Rumors are rife in Kuala Lumpur that Malaysia is about to abandon its hard peg to the dollar. If that happens, China and its Hong Kong territory will be the last holdouts in Asia to maintain a pegged currency. The Malaysian experience, however, might offer a lesson to the Chinese, who have been resisting Western pressure to revalue the yuan for months.
The pegging of the Malaysian ringgit has a tumultuous history. Prime Minister Mahathir Mohamed, now retired, imposed it in September, 1998, at 3.8 to the dollar. He was furiously denouncing Western money managers -- George Soros in particular -- for allegedly driving down the ringgit's value. In fact, the root cause of the financial panic that was gripping Southeast Asia at the time was an overleveraged, nontransparent financial system. When that system crashed, the currency markets were merciless.
Today the situation could not be more different. Most Asian banks have been reformed and restructured. They are financing fast-growing consumer spending, not white elephant government projects and corporate cronies. Asian economies are healthy. They are exporting billions of dollars in goods to Europe, the U.S., and each other. One of Malaysia's biggest trading partners after the U.S. is China. Most of the region's economies boast big and growing pots of foreign reserves. Their floating currencies are appreciating against the dollar -- so sharply, in fact, that Japan, Korea, and others have seen fit to intervene.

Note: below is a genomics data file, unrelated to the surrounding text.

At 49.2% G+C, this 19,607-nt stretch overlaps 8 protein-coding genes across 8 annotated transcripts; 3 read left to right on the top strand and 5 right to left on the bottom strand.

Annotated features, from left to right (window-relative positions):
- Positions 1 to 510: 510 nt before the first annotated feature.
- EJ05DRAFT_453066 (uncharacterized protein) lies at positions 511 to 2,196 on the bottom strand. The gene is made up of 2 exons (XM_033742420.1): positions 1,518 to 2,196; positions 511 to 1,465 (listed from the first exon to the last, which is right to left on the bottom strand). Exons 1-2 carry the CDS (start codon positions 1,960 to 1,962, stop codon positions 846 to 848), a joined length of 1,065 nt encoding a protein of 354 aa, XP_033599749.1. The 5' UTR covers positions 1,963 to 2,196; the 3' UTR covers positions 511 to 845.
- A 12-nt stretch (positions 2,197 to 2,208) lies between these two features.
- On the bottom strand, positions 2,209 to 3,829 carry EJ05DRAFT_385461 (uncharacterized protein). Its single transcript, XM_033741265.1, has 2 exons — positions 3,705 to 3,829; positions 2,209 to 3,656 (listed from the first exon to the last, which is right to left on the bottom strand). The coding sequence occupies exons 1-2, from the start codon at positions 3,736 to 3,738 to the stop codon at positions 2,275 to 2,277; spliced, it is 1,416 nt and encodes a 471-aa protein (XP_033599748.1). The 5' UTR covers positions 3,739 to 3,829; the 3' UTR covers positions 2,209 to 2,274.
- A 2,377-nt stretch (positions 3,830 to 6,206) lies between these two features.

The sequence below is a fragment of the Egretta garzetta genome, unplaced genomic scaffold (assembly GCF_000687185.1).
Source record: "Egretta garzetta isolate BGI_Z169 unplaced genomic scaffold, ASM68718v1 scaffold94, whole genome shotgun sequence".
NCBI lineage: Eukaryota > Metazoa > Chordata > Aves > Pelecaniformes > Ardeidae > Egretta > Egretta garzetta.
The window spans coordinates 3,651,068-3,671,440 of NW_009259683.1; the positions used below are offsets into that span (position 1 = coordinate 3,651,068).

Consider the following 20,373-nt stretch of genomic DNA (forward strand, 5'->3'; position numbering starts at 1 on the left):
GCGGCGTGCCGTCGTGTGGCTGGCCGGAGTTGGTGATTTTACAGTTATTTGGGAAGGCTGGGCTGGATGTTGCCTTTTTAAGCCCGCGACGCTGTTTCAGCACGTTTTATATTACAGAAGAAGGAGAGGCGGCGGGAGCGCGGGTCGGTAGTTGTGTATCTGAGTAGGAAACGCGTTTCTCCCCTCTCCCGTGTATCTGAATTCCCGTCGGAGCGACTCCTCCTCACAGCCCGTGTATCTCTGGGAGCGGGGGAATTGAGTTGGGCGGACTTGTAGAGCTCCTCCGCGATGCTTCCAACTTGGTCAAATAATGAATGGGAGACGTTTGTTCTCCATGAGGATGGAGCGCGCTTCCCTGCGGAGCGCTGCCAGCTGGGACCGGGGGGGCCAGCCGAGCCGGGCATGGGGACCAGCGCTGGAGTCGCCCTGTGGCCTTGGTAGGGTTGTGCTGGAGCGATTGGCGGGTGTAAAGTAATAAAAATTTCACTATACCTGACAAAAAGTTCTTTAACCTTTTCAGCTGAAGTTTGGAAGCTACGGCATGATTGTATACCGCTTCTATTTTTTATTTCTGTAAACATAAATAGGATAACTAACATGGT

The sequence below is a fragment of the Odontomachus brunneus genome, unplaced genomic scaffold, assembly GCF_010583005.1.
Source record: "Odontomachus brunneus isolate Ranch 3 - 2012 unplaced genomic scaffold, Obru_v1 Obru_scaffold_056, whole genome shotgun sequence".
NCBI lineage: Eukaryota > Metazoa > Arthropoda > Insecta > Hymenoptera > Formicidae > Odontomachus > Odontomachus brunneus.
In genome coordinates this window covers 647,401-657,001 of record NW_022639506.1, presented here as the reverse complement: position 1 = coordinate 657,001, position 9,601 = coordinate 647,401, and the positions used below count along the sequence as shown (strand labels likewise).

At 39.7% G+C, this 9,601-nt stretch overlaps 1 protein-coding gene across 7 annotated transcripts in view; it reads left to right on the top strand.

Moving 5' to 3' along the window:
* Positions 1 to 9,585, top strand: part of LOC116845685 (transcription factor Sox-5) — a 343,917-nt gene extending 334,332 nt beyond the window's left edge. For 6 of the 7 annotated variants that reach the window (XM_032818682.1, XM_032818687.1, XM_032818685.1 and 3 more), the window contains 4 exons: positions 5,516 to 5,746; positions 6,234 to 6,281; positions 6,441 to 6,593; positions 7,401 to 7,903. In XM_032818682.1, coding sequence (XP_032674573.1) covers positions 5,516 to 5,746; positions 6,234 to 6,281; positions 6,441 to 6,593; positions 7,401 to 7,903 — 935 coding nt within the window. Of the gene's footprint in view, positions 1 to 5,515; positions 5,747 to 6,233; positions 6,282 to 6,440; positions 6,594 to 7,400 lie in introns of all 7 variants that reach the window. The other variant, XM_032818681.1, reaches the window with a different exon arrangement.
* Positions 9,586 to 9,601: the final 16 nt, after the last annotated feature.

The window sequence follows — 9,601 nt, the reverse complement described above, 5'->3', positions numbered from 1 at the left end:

Malaysia was thereby the odd man out. Moreover, its fixed peg against the dollar has been damaging its economy, making imported capital goods pricey and stoking inflation, which will hit 3% by the end of the year.
Although letting the ringgit rise against the dollar might make that nation's exports to the U.S. more expensive, analysts note that Malaysia and its neighbors no longer depend on the U.S. as their sole export destination. Since Malaysia, Taiwan, Singapore, and others trade in many currencies and import almost as much as they export, floating their currencies against a basket of other currencies is the approach that makes the most sense. That's as true for Beijing as it is for Kuala Lumpur.
Moving to such a "managed float" could correct a lot of the imbalances in Chinese trade without necessarily hurting exports. And it would get those Western critics off Malaysia's back.